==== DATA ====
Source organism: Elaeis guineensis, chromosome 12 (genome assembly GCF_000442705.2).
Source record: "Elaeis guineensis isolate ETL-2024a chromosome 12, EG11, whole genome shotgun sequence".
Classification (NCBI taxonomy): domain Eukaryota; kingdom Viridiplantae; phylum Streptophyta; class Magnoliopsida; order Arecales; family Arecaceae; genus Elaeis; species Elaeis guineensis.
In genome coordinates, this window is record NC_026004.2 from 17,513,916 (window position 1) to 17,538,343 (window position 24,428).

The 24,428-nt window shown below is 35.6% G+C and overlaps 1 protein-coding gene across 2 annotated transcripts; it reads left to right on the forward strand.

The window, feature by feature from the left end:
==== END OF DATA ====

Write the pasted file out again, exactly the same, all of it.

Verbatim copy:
Source organism: Elaeis guineensis, chromosome 12 (genome assembly GCF_000442705.2).
Source record: "Elaeis guineensis isolate ETL-2024a chromosome 12, EG11, whole genome shotgun sequence".
Classification (NCBI taxonomy): domain Eukaryota; kingdom Viridiplantae; phylum Streptophyta; class Magnoliopsida; order Arecales; family Arecaceae; genus Elaeis; species Elaeis guineensis.
In genome coordinates, this window is record NC_026004.2 from 17,513,916 (window position 1) to 17,538,343 (window position 24,428).

The 24,428-nt window shown below is 35.6% G+C and overlaps 1 protein-coding gene across 2 annotated transcripts; it reads left to right on the forward strand.

The window, feature by feature from the left end: